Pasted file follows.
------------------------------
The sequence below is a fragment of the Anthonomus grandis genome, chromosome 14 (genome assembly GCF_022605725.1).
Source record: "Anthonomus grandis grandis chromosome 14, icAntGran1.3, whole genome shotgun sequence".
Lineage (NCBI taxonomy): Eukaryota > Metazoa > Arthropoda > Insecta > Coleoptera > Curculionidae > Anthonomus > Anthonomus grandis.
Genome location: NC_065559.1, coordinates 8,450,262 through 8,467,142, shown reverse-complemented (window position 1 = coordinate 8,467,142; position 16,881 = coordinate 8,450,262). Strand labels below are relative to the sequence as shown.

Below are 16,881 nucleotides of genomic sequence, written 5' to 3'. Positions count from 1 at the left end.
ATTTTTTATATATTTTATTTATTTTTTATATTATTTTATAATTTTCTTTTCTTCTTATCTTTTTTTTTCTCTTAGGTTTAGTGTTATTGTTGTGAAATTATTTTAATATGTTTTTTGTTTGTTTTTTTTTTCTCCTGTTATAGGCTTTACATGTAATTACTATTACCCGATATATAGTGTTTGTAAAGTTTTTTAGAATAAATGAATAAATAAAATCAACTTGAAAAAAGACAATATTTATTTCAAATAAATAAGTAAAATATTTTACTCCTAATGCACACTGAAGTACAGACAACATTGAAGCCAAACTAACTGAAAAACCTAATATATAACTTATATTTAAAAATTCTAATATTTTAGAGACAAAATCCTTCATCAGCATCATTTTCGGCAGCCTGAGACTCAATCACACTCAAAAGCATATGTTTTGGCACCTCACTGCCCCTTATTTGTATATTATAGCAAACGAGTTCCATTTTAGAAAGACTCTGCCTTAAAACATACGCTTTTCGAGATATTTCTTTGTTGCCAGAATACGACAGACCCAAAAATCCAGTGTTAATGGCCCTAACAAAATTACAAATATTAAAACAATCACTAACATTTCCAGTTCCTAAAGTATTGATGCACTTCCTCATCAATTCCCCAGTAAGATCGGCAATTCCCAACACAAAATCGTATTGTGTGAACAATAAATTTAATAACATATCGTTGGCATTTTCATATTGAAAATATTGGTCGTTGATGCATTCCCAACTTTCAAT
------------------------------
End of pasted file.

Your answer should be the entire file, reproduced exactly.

The sequence below is a fragment of the Anthonomus grandis genome, chromosome 14 (genome assembly GCF_022605725.1).
Source record: "Anthonomus grandis grandis chromosome 14, icAntGran1.3, whole genome shotgun sequence".
Lineage (NCBI taxonomy): Eukaryota > Metazoa > Arthropoda > Insecta > Coleoptera > Curculionidae > Anthonomus > Anthonomus grandis.
Genome location: NC_065559.1, coordinates 8,450,262 through 8,467,142, shown reverse-complemented (window position 1 = coordinate 8,467,142; position 16,881 = coordinate 8,450,262). Strand labels below are relative to the sequence as shown.

Below are 16,881 nucleotides of genomic sequence, written 5' to 3'. Positions count from 1 at the left end.
ATTTTTTATATATTTTATTTATTTTTTATATTATTTTATAATTTTCTTTTCTTCTTATCTTTTTTTTTCTCTTAGGTTTAGTGTTATTGTTGTGAAATTATTTTAATATGTTTTTTGTTTGTTTTTTTTTTCTCCTGTTATAGGCTTTACATGTAATTACTATTACCCGATATATAGTGTTTGTAAAGTTTTTTAGAATAAATGAATAAATAAAATCAACTTGAAAAAAGACAATATTTATTTCAAATAAATAAGTAAAATATTTTACTCCTAATGCACACTGAAGTACAGACAACATTGAAGCCAAACTAACTGAAAAACCTAATATATAACTTATATTTAAAAATTCTAATATTTTAGAGACAAAATCCTTCATCAGCATCATTTTCGGCAGCCTGAGACTCAATCACACTCAAAAGCATATGTTTTGGCACCTCACTGCCCCTTATTTGTATATTATAGCAAACGAGTTCCATTTTAGAAAGACTCTGCCTTAAAACATACGCTTTTCGAGATATTTCTTTGTTGCCAGAATACGACAGACCCAAAAATCCAGTGTTAATGGCCCTAACAAAATTACAAATATTAAAACAATCACTAACATTTCCAGTTCCTAAAGTATTGATGCACTTCCTCATCAATTCCCCAGTAAGATCGGCAATTCCCAACACAAAATCGTATTGTGTGAACAATAAATTTAATAACATATCGTTGGCATTTTCATATTGAAAATATTGGTCGTTGATGCATTCCCAACTTTCAAT